14ymedio, Havana, 22 April 2021 – Juaquina Nieves Muiño does not know if customs or the postal service was responsible but the package she sent a month ago from the Canary Islands in Spain to San Luis in Santiago de Cuba province arrived at its destination full of rocks and bricks rather than its original contents.
“When my daughter picked it up at the post office in San Luis, she was not happy about how it arrived. Almost everything inside had been stolen.” she wrote on Facebook. Nieves Muiño regretted that all the effort she had spent to help her family back on the island had been wasted. She is confident the shipment arrived intact by plane and blames Havana for the robbery.
“I am not one to post things online but I see this as fraud. They’ve always stolen things but now they’re throwing rocks inside. I will not be silenced until they explain to me and to everyone affected by this just what happened,” says Nieves Muiño, whose daughter has filed a complaint with the postal services, Correos de Cuba.
Last week the government passed a law that provides “compensation for loss, disruption or theft of postal deliveries provided it can be demonstrated that postal workers are responsible for such incidents. According to the new regulation, shipments from overseas are the responsibility of Correos de Cuba “from the time they enter the country for delivery or are in transit at one of its postal facilities.”
Rates of compensation in such cases is set at 960 pesos for a package sent from abroad, plus 540 pesos per kilo, plus the delivery or pickup fee.
In December, Cubadebate published an article defending Correos de Cuba, saying it was the victim of “a media campaign orchestrated and financed by the United States against the Cuban government and its institutions.”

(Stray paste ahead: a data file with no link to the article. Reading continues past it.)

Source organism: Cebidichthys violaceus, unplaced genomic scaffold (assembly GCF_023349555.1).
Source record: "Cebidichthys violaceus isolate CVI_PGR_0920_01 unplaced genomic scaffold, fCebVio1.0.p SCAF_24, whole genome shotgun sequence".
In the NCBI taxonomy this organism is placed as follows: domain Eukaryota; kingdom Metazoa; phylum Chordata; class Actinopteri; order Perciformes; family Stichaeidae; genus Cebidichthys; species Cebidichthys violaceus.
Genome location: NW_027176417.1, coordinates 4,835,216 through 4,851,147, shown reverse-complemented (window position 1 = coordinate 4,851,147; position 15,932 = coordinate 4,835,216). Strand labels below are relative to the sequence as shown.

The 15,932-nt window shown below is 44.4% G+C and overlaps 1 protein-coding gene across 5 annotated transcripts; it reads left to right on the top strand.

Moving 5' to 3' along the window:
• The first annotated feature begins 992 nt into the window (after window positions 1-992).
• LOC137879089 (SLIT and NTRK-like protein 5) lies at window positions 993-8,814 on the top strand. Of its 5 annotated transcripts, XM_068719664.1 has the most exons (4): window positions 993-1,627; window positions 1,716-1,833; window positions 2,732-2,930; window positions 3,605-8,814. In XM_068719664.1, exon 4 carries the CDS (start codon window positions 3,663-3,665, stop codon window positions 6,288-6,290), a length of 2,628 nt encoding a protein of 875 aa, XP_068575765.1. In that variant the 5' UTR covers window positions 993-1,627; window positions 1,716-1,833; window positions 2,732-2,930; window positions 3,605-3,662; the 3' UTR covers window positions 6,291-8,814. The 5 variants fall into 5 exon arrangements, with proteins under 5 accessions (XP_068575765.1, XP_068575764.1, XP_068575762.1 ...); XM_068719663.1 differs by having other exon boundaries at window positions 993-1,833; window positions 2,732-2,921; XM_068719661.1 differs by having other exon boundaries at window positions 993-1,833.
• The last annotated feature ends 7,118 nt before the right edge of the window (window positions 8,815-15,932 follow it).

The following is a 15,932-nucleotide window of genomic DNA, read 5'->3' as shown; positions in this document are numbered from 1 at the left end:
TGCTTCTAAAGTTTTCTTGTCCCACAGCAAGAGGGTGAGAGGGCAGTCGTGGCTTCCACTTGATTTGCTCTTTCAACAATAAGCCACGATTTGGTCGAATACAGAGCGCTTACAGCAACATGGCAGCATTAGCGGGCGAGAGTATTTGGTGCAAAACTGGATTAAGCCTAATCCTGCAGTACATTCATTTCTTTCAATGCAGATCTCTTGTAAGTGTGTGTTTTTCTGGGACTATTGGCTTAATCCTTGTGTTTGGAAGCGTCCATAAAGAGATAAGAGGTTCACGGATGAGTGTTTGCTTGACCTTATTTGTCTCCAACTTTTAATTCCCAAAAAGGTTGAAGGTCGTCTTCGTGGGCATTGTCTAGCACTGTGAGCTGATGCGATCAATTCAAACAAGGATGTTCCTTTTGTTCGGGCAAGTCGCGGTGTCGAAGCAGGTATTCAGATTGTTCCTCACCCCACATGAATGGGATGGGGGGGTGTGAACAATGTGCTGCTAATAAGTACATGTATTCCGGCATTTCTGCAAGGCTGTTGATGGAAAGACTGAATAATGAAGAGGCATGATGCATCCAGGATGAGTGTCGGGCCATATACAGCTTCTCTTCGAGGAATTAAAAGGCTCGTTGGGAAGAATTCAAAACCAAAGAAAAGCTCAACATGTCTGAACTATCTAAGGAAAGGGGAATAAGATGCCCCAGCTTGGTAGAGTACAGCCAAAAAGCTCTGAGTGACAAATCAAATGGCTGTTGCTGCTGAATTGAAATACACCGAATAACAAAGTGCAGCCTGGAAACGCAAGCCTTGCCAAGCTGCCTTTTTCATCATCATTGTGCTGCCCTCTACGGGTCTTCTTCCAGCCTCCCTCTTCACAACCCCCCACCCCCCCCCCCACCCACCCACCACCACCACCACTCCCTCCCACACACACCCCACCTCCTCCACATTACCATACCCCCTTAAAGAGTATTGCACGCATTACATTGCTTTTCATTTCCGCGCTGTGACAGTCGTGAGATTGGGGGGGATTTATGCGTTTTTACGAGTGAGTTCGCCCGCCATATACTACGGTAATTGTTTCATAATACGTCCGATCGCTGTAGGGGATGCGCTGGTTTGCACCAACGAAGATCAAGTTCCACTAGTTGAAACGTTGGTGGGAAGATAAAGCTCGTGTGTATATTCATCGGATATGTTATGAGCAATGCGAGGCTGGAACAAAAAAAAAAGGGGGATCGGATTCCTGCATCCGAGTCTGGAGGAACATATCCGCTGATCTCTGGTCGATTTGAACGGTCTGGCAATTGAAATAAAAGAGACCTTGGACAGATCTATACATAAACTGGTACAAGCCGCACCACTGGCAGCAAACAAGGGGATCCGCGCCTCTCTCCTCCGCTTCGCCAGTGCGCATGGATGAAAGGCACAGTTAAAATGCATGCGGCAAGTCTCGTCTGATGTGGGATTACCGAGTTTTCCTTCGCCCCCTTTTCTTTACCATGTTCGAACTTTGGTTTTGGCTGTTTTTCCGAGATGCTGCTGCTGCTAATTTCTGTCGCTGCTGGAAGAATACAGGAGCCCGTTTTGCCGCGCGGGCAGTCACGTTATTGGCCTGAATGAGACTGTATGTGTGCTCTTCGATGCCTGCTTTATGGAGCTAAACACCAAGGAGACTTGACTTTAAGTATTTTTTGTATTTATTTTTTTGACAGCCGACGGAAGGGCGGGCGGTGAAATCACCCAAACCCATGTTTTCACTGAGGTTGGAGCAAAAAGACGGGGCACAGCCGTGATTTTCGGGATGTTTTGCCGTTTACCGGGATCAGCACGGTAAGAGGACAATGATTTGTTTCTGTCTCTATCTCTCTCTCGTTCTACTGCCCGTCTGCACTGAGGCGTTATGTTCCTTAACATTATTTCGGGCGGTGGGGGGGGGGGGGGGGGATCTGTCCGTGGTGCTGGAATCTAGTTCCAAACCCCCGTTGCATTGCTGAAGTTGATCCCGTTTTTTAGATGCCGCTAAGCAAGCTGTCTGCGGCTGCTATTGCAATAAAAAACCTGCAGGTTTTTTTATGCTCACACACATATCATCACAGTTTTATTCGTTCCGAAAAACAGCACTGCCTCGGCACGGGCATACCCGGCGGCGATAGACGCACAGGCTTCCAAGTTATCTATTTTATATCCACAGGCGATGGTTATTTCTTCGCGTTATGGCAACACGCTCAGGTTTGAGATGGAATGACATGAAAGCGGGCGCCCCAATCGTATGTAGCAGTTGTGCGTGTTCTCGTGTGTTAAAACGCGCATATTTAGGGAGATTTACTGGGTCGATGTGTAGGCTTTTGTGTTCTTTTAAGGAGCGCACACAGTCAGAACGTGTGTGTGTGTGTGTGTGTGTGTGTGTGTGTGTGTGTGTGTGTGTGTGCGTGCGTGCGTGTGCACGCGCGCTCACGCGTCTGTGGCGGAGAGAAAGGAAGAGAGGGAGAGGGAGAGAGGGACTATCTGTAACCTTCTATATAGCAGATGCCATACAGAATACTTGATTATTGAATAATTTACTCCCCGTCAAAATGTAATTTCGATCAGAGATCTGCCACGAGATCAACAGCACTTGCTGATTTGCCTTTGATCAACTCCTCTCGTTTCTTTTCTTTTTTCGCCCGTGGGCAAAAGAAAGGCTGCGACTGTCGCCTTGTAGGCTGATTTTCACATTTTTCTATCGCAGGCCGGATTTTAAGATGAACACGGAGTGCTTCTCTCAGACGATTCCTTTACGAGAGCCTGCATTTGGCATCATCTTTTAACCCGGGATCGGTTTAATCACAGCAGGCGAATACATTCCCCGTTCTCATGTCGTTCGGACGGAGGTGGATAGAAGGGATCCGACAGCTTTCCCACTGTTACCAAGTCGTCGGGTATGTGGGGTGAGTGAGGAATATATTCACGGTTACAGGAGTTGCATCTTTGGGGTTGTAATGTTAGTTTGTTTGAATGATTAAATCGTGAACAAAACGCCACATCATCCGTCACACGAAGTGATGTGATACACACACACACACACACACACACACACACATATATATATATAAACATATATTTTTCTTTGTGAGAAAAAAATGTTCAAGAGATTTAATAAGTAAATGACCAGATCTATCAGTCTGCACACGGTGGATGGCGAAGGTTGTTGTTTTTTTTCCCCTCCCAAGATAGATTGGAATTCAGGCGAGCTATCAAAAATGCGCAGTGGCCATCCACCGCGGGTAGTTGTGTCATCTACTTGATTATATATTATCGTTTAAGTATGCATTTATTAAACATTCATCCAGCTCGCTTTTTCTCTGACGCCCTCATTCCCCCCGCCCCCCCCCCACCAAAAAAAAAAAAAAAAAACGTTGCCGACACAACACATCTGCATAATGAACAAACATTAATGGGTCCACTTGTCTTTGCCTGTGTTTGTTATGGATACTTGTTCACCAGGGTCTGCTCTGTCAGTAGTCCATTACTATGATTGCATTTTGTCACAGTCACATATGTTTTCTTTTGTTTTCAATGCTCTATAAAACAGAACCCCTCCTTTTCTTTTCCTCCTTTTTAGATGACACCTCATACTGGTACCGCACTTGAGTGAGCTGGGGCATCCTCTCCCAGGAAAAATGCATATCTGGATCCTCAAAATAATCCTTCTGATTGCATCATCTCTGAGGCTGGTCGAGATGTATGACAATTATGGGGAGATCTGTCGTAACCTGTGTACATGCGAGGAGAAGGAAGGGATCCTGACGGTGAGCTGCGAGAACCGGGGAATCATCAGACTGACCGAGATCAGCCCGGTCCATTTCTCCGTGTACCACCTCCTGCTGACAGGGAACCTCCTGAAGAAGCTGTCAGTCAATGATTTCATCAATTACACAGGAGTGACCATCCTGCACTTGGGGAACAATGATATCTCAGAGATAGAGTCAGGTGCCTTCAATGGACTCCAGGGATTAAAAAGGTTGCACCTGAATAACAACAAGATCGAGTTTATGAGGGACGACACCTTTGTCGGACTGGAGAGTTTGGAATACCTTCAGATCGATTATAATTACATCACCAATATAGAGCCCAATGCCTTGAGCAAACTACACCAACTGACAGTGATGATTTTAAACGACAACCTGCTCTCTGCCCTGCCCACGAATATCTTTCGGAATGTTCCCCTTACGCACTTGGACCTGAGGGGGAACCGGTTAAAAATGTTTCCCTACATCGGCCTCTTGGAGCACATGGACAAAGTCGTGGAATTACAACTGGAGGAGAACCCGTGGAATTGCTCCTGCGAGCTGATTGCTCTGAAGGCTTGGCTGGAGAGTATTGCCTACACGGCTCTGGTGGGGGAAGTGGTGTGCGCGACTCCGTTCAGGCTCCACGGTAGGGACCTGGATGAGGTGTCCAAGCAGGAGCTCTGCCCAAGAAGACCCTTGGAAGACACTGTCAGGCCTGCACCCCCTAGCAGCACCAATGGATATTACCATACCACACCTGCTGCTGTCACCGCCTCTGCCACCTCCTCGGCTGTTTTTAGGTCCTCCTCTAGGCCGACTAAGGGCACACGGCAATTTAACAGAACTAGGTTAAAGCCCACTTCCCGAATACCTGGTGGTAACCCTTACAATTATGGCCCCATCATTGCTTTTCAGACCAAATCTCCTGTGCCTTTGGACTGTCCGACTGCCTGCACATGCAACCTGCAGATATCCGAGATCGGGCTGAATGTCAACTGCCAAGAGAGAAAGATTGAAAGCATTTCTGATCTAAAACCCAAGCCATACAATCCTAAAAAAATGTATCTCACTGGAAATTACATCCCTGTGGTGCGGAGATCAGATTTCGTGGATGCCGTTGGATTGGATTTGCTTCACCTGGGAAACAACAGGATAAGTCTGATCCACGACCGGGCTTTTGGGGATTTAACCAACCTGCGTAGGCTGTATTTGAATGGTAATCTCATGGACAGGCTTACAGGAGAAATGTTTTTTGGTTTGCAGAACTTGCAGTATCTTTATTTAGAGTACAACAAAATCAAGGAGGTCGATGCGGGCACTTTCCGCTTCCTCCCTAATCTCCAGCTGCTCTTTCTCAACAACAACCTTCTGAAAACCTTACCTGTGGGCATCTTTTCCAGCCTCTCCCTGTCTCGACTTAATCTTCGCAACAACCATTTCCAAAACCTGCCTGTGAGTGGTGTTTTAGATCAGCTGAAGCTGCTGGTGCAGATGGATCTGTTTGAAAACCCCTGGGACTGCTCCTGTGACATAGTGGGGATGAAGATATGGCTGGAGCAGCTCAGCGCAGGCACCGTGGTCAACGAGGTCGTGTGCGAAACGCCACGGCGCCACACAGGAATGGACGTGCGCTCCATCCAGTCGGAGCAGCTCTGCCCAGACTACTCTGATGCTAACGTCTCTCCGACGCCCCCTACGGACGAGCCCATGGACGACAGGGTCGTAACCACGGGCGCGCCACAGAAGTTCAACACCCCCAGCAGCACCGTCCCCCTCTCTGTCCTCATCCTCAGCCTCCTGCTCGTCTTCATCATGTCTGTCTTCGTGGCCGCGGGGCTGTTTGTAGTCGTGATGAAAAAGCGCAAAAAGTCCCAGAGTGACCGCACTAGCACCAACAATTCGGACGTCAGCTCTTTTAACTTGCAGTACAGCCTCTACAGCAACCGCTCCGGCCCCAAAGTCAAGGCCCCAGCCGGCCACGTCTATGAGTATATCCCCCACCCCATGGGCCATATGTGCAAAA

The agency objected to accusations on social media that its workers allegedly benefitted from access to packages that were sent from overseas.
The company responded, saying these complaints do not reflect “the reality or the comments made by the vast majority of customers. To say that those of us who work at Correos de Cuba are thieves, criminals and opportunists is totally unfair and untrue.”
The company referred to the thirty-two claims it received in 2020 for theft and change of content of some packaged shipments, pointing out that this represented “0.03% of the hundreds of tons and millions of shipments received, processed, transported and delivered.”
Another business that has been the object of similar complaints is Aerovaradero, a subsidiary of Cuban Civil Aviation, which specializes in domestic and international cargo transport. Several of its workers were arrested in December for alleged theft and misappropriation of property. According to authorities, the arrests resulted from complaints by passengers and other state-owned companies that had been impacted. Among the items stolen were eight air conditioning splits as well as televisions, computers, minibars, musical equipment and high-performance athletic shoes.
Both Correos de Cuba and Aeroveradero have been the subjects of intense criticism for delays of as long as eight months involving delivery of parcels from overseas. Carlos Jesús Asencio Valerino, head of the postal agency, said the facility that processes packages was operating twelve hours a day and was handling between fourteen to sixteen tons in a single day.
In addition to headaches such as these, there is the 95-peso cost of picking up a package at a post office, or 100 pesos for those who choose home delivery. Customs charges for postal and courier shipments have also shot up, from 10 pesos prior to January 1st to 50 pesos for packages under 1.5 kilograms.
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